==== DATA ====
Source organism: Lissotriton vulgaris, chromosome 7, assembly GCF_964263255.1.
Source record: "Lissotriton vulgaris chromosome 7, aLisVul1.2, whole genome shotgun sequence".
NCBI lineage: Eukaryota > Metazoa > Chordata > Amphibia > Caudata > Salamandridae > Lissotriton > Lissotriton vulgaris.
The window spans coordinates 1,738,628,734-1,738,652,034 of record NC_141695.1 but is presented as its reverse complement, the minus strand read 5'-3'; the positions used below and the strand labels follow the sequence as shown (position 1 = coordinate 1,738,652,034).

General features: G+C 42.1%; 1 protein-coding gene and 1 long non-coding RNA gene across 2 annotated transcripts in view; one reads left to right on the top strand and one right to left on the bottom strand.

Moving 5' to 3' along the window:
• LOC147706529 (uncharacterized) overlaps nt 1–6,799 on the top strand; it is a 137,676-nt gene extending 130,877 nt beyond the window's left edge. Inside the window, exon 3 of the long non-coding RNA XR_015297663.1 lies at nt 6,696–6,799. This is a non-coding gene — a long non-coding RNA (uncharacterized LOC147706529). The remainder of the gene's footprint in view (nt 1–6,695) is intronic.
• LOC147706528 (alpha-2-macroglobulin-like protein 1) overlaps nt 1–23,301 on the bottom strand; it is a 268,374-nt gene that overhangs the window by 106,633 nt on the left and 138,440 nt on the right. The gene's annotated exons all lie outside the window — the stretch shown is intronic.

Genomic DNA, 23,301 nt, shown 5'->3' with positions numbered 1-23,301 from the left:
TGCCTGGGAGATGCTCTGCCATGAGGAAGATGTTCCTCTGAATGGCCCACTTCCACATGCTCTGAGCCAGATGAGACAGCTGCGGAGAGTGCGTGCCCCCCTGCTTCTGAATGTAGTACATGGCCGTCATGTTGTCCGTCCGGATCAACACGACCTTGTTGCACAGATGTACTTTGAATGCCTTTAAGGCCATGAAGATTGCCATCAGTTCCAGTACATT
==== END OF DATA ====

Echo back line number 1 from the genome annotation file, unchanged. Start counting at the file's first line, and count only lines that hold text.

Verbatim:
Source organism: Lissotriton vulgaris, chromosome 7, assembly GCF_964263255.1.